I used to spurn exotic plants, even those with glorious flowers. Looking back, I think the avoidance was probably yet another form of adolescent rebellion. After all, my grandmother was passionate about birds of paradise, and my mother probably bought thousands of poinsettias in her time. It makes sense, in a Freudian way, that I would emerge into adulthood with a preference for more low-key, accessible blooms.

The winters here are milder than the winters in my western New York State hometown, but they seem longer. Now I take my comfort where I can find it, and sometimes I find it among the tropical plants at the local greenhouse, or even in the cut flower display at my supermarket. This is how I became acquainted with protea.

If some horticultural wizard crossed an artichoke with an unopened football mum, the result would look exactly like a protea. The specimens that caught my eye in the market were probably Protea x hybrida. No cultivar name was listed on the tag attached to the cut stems, but the protea I picked looked like ‘Pink Ice’, a popular variety. Various protea species also come in shades of white and darker or lighter pink.

Unlike some of the parvenus that take pride of place in fashionable florists’ shops, protea come from the ancient Proteaceae family. Their ancestors have been around at least 300 million years, making them more than eligible for inclusion in the Social Register or even Burke’s Peerage. The majority of Proteaceae hail from South Africa, though some are native to Australia as well. Nowadays they are grown commercially in the United States as well as other places around the world. Growers in both California and Hawaii supply cut protea to retail outlets all over the country. There is even a California Protea Association with its own website.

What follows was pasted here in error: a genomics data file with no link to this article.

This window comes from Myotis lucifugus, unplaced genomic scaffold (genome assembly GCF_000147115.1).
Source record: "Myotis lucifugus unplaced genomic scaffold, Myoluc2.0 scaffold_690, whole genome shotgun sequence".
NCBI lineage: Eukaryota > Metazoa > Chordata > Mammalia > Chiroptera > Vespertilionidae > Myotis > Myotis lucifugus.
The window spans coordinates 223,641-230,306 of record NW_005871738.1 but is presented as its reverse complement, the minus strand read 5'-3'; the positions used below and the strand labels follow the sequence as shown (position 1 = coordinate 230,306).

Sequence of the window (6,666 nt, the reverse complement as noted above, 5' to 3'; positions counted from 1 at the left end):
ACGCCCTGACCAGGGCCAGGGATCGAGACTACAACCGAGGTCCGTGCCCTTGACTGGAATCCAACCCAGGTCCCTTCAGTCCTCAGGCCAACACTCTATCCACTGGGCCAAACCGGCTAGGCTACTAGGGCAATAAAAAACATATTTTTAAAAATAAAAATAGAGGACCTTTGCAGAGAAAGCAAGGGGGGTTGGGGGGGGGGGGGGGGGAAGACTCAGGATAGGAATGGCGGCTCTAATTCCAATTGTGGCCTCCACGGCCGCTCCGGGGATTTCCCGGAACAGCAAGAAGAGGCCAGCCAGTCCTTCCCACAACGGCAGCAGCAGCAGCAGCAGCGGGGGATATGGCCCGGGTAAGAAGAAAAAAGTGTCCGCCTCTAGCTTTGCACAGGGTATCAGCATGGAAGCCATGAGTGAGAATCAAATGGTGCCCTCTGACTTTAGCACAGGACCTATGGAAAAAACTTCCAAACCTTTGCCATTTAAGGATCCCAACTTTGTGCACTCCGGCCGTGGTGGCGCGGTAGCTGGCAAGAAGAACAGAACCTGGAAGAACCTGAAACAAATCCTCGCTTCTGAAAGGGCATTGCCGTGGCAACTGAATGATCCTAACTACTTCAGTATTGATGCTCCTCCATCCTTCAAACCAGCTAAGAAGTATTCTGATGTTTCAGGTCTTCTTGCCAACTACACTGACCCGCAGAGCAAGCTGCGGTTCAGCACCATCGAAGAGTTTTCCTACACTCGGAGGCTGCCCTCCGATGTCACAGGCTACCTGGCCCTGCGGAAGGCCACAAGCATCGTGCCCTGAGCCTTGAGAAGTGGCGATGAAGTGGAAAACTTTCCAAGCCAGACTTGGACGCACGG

Protea have rather complex blossoms. The true flower is a large, somewhat fuzzy, cone-shaped structure. It is surrounded by colorful bracts that mimic the effect of petals. Taken as a whole, the blossoms look as if they should open up gradually into a glorious, rounded flowerhead. They don’t. Like some permanently repressed members of the old WASP ascendancy, they simply refuse to open up, even if they are positioned comfortably and given a lot to drink..

Still, protea are colorful and striking in winter arrangements. The true leaves are attractively elongated, and the flowers stand atop tall, almost bamboo-like stems. To get the most out of the pricey blossoms, snip off the ends before plunging the stems into the water, and remove any leaves that will be positioned below the water line. Add ¼ teaspoon of chlorine bleach per quart of water in the vase, and position the arrangement out of direct sunlight. Change the water every few days for maximum longevity.

Once protea flowers have passed their prime, they can be dried for use in everlasting arrangements. Pluck the stems out of the vase, plop them in a bucket, stow them in an out-of-the-way place, and ignore them for a few weeks. They will dry just fine on their own with no fuss. After Christmas, when the holly is but a desiccated memory, and the poinsettias are at the curb awaiting pick-up, get the protea out of hiding. They will have lost their bright colors, but retained their statuesque charm.

Unless you have a greenhouse large enough to accommodate a good-size shrub, or a vacation retreat in Hawaii, you probably won’t be growing protea at home. Before you lose sleep over this fact, consider that even under the best of circumstances protea takes at least three years to blossom when it’s grown from seed. A lot can happen in three years and you can buy and dry hundreds of cut stems in the same time period. Dried or not, that should be enough protea for anyone.

by E. Ginsburg

Yellow Rose

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